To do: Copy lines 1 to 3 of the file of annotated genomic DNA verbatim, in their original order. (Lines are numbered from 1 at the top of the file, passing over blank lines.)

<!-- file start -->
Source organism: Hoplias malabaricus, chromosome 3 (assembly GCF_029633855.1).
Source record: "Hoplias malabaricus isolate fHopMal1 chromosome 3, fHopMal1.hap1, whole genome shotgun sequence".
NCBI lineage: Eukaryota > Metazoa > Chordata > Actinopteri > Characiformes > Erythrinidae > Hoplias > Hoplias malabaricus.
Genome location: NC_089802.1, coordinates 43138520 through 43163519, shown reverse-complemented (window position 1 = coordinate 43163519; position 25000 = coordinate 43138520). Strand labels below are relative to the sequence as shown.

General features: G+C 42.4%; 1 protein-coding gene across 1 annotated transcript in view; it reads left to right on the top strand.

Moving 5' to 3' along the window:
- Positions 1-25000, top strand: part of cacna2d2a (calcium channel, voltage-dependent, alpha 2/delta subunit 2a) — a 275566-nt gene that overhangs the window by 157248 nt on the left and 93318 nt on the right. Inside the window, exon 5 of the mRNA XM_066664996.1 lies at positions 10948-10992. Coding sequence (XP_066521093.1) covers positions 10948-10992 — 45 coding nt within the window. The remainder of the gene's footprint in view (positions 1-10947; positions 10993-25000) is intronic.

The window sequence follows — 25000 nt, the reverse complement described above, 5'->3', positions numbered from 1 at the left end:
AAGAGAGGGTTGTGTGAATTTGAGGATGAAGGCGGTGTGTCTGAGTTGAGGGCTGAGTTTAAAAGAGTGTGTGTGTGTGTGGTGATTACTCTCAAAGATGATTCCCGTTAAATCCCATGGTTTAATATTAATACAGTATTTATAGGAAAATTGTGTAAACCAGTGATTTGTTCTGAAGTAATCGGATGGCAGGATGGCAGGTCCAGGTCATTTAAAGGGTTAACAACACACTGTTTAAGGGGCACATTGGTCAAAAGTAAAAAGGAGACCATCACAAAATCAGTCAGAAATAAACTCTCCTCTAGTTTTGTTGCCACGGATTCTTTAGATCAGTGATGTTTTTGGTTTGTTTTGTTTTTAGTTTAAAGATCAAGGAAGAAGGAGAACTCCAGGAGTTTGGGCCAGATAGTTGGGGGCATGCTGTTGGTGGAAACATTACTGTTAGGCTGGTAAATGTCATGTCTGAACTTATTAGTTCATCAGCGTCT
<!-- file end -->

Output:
Source organism: Hoplias malabaricus, chromosome 3 (assembly GCF_029633855.1).
Source record: "Hoplias malabaricus isolate fHopMal1 chromosome 3, fHopMal1.hap1, whole genome shotgun sequence".
NCBI lineage: Eukaryota > Metazoa > Chordata > Actinopteri > Characiformes > Erythrinidae > Hoplias > Hoplias malabaricus.